You’re in the shower when you suddenly notice a small, fleshy growth near your vagina. Yikes — where did that come from?! And is it something you need to worry about? Any time you find a new bump on your body, it can be unnerving. And yet — deep breath — often a fleshy bump is simply a vaginal skin tag, which is a harmless growth. But how can you tell if it's harmless? And what causes a vaginal skin tag to develop? What’s the best way to get rid of it — and do you even need to? Here’s what the experts say:
What is a vaginal skin tag?
More than half of us will develop at least one skin tag, also known as acrochordon, in our lifetime. They can pop up anywhere on the body — yep, even 'down there.' And while anyone can get them (even teenagers!), the odds increase as we get older. The reasons for that are unclear, says Barbara DePree, MD, a certified menopause practitioner and founder of MiddlesexMD.com, an educational resource for women in perimenopause and beyond. These harmless growths often pop up in areas where the skin rubs together, like under the breasts, in the underarm area, in the groin or on the neck, she explains.
“Vaginal skin tags are small, soft, skin-colored growths that hang off the surface of the skin by a thin piece of tissue called a stalk,” explains says Anna Chacon, MD, a board-certified dermatologist at Miami Derm. Despite being called “vaginal skin tags,” these growths don’t actually develop inside the vagina. When you hear the term “vaginal skin tag,” it’s referring to a skin tag that develops near the vagina, such as on the vulva or inner thighs.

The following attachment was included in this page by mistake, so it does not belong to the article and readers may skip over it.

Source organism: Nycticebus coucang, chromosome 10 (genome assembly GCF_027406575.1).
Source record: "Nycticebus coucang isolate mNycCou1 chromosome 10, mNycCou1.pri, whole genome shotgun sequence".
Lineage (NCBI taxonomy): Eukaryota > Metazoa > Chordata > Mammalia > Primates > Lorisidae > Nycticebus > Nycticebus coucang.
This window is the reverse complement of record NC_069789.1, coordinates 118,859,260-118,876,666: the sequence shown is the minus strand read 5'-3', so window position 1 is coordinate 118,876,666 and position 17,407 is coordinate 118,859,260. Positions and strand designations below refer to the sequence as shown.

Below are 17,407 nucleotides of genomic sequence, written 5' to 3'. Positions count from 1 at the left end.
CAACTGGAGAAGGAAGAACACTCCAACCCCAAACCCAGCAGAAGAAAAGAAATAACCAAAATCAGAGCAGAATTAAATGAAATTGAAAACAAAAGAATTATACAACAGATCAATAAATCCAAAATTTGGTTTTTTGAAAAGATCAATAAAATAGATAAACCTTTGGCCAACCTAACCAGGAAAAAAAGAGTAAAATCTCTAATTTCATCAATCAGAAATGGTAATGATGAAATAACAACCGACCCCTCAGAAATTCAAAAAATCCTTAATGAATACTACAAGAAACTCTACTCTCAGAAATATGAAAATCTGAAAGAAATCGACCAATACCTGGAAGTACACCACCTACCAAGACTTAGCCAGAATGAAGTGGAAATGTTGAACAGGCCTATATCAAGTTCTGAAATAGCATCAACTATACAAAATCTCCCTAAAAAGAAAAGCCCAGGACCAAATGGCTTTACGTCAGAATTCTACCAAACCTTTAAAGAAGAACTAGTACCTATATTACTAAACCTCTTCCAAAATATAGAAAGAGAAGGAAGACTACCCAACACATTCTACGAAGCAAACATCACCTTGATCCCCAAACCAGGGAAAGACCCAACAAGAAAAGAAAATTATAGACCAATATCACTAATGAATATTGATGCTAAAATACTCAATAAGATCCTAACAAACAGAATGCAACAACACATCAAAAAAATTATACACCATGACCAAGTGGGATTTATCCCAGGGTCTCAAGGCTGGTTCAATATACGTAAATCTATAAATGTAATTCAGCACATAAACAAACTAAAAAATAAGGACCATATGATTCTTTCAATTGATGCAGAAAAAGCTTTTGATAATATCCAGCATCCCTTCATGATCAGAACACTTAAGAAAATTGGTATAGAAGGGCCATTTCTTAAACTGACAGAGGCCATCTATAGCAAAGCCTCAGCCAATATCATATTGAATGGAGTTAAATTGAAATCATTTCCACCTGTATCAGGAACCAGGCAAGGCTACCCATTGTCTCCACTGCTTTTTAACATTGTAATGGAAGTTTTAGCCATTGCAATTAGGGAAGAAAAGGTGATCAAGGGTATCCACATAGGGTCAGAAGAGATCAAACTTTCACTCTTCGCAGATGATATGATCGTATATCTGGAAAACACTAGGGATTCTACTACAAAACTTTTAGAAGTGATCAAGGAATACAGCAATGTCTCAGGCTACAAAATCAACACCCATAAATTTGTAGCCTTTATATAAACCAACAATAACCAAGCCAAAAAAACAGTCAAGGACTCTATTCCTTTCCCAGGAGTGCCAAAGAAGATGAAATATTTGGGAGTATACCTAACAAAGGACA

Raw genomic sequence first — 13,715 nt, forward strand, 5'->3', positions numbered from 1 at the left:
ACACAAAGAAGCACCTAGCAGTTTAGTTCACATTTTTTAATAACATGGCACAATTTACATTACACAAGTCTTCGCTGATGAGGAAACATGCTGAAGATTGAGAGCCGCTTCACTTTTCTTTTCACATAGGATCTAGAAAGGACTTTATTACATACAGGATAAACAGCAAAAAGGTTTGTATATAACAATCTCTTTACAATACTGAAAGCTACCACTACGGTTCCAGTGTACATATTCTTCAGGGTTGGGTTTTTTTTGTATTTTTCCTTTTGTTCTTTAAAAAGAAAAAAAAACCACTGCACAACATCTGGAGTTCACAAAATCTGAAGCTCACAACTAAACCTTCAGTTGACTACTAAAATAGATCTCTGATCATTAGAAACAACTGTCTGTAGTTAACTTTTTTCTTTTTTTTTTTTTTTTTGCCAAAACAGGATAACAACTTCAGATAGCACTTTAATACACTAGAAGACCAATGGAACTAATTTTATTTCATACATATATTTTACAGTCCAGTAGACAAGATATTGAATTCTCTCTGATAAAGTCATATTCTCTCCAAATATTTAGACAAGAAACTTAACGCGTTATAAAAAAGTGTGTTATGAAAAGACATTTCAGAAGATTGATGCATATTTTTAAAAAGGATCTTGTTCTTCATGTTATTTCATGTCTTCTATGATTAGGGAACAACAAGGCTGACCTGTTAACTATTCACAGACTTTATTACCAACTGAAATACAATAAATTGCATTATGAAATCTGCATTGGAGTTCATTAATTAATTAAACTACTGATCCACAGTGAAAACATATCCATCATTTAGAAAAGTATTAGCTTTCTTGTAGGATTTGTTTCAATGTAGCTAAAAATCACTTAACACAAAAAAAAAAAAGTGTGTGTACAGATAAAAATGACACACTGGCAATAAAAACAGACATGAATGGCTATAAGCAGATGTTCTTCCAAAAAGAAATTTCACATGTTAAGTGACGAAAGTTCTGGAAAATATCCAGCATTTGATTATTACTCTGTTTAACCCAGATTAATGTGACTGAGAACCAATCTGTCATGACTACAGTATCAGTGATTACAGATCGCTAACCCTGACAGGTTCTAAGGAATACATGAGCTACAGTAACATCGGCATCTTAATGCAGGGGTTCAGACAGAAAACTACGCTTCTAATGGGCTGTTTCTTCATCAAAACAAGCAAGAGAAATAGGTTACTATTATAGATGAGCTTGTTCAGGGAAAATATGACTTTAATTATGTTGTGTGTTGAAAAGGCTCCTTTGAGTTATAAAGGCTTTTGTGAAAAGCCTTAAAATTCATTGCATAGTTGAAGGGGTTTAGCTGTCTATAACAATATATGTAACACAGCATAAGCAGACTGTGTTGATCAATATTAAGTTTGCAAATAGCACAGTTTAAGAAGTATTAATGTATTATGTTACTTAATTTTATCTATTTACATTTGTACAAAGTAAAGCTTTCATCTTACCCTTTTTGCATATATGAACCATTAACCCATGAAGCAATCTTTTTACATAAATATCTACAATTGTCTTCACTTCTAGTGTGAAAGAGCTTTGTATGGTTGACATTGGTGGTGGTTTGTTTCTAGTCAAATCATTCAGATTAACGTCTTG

Vaginal skin tags are benign and harmless. However, certain conditions — like cancerous growths or genital warts — can be mistaken for skin tags, so it’s important to alert your doctor to any new growth on your skin.
What causes a vaginal skin tag to develop?
Skin tags are a bit of a medical mystery. Their exact cause is unknown, but experts do know that a few factors can increase the risk of developing a skin tag. “Skin tags can be caused by friction or irritation to areas commonly rubbed by clothing or underwear,” explains osteopathic physician Rhiannon Mayes, DO, an OB/GYN at Axia Women's Health. “Aging of the skin can also result in skin tags. They can occur as a result of high blood sugar and insulin resistance, while other times they can develop without a clear reason.” And some people are more genetically predisposed to develop skin tags than others. Vaginal skin tags are not caused by an infection, and they’re not contagious.
How to tell what your mystery bump is a skin tag
If you notice a new growth near your vaginal area, genital warts may be the first thing that comes to mind. Genital warts are caused by human papillomavirus (HPV), which is the most common sexually transmitted infection in the U.S. (Click through to learn more about HPV in seniors.)
“Differentiating between skin tags and warts can be difficult, as both can appear as small growths on the skin,” Dr. Chacon says. But there are a few clues that can help you determine which one you’re most likely dealing with.
Shape: “Unlike warts caused by HPV, skin tags typically grow on a thin stalk,” says board-certified dermatologist Andrei Gherghina DO, co-founder of Oceans Dermatology in Boynton Beach, FL. “They have a narrow base and a more bulbous soft outgrowth on the end.” Skin tags may also look like a deflated balloon or a tiny flap of skin, whereas genital warts tend to be flatter.